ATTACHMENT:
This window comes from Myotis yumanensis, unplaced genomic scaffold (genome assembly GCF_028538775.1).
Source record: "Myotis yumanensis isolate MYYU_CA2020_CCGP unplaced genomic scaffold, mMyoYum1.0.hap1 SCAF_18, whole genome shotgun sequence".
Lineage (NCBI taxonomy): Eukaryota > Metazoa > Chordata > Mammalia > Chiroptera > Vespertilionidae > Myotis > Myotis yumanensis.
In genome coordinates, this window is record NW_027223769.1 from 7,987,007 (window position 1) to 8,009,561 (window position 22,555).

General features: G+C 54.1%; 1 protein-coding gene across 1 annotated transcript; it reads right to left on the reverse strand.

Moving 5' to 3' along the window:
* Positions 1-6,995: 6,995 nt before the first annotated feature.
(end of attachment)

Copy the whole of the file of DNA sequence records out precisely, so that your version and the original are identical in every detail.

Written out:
This window comes from Myotis yumanensis, unplaced genomic scaffold (genome assembly GCF_028538775.1).
Source record: "Myotis yumanensis isolate MYYU_CA2020_CCGP unplaced genomic scaffold, mMyoYum1.0.hap1 SCAF_18, whole genome shotgun sequence".
Lineage (NCBI taxonomy): Eukaryota > Metazoa > Chordata > Mammalia > Chiroptera > Vespertilionidae > Myotis > Myotis yumanensis.
In genome coordinates, this window is record NW_027223769.1 from 7,987,007 (window position 1) to 8,009,561 (window position 22,555).

General features: G+C 54.1%; 1 protein-coding gene across 1 annotated transcript; it reads right to left on the reverse strand.

Moving 5' to 3' along the window:
* Positions 1-6,995: 6,995 nt before the first annotated feature.